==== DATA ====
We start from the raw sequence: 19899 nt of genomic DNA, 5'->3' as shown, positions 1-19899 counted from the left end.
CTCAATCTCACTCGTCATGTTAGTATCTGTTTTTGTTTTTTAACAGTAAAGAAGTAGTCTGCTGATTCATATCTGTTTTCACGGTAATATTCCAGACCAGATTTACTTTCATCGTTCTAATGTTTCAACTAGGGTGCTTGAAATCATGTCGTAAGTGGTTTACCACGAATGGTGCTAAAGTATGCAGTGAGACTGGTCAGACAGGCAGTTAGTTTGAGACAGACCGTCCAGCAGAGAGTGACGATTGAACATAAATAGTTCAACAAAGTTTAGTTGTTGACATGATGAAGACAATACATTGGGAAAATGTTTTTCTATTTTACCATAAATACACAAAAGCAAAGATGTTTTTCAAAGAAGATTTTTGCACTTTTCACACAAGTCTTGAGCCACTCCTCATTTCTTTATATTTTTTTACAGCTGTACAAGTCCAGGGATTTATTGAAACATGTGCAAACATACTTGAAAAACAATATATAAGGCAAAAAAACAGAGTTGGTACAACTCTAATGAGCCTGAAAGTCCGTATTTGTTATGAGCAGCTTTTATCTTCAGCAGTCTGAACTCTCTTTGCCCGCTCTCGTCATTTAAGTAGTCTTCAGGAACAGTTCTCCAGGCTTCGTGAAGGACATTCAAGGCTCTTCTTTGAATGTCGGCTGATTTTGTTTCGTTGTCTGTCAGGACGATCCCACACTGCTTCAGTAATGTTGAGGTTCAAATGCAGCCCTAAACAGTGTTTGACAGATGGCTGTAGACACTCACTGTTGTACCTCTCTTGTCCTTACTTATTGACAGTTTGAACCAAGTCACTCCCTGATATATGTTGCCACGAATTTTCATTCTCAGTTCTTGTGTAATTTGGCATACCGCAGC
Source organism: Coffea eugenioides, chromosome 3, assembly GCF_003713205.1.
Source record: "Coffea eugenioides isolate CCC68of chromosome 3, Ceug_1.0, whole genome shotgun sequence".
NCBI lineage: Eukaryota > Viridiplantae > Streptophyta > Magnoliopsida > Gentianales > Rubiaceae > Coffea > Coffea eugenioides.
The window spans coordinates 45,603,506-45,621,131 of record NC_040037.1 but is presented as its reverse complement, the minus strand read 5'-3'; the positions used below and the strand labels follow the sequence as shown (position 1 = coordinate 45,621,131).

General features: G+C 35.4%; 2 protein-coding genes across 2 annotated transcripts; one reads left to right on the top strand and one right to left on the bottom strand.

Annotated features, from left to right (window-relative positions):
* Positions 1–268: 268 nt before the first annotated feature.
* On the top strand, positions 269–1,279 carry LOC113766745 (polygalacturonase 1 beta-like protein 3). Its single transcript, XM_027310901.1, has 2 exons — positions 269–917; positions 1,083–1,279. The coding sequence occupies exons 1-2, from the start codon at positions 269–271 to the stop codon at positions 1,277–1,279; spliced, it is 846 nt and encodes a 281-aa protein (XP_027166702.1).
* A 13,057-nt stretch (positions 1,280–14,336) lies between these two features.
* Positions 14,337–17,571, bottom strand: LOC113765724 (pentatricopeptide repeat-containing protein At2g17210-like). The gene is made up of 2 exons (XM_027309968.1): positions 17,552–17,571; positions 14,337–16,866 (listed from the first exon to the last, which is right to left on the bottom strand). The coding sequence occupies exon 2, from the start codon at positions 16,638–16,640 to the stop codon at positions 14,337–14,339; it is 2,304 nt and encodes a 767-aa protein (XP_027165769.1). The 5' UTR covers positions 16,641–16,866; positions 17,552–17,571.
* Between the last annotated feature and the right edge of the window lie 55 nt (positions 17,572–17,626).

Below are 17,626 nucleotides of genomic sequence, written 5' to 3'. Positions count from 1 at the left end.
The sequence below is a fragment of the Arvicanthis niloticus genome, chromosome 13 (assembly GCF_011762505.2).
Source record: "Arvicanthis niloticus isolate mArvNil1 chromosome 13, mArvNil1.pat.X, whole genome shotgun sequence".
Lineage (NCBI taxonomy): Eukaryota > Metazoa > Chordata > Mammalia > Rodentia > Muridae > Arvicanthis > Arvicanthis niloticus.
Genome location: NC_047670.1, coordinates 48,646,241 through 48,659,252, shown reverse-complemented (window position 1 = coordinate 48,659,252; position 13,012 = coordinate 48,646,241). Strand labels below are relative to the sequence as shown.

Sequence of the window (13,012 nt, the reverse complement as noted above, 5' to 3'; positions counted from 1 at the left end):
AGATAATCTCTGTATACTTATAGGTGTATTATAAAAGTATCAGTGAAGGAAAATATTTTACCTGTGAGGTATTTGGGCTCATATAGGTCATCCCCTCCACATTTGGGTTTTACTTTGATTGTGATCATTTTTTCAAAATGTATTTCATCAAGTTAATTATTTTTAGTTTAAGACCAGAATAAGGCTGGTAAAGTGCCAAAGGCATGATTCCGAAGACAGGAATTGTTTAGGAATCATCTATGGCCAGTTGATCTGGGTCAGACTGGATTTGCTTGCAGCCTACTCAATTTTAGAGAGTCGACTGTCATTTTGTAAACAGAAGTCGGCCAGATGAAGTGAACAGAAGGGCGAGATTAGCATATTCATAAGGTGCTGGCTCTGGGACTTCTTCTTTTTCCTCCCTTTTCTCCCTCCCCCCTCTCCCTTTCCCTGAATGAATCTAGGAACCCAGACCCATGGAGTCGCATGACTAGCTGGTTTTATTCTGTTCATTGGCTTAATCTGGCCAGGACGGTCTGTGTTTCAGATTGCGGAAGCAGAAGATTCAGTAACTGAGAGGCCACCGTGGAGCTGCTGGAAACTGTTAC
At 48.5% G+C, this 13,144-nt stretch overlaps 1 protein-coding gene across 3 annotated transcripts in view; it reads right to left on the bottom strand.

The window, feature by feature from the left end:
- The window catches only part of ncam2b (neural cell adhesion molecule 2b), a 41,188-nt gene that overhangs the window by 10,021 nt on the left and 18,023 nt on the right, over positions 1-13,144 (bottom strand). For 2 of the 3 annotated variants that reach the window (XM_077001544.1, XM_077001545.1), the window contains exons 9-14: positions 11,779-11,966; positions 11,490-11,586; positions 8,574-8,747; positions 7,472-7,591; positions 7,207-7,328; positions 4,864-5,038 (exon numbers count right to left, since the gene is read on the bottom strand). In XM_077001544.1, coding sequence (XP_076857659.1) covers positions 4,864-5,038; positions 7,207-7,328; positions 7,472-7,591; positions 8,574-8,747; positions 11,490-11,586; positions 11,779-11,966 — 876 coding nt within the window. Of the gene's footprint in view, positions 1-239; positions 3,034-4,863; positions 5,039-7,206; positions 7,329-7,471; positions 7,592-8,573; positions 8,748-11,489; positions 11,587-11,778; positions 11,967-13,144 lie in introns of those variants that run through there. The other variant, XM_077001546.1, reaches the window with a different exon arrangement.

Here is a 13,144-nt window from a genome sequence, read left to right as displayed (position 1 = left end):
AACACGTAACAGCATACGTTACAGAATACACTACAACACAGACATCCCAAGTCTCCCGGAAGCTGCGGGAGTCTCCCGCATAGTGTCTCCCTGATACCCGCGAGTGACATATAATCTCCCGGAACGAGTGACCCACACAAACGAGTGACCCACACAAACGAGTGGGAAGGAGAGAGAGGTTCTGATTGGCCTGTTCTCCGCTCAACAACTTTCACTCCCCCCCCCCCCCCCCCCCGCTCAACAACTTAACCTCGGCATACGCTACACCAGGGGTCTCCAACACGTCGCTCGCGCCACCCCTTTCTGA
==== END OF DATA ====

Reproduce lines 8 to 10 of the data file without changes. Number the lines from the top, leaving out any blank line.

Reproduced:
Annotated features, from left to right (window-relative positions):
* Positions 1–268: 268 nt before the first annotated feature.
* On the top strand, positions 269–1,279 carry LOC113766745 (polygalacturonase 1 beta-like protein 3). Its single transcript, XM_027310901.1, has 2 exons — positions 269–917; positions 1,083–1,279. The coding sequence occupies exons 1-2, from the start codon at positions 269–271 to the stop codon at positions 1,277–1,279; spliced, it is 846 nt and encodes a 281-aa protein (XP_027166702.1).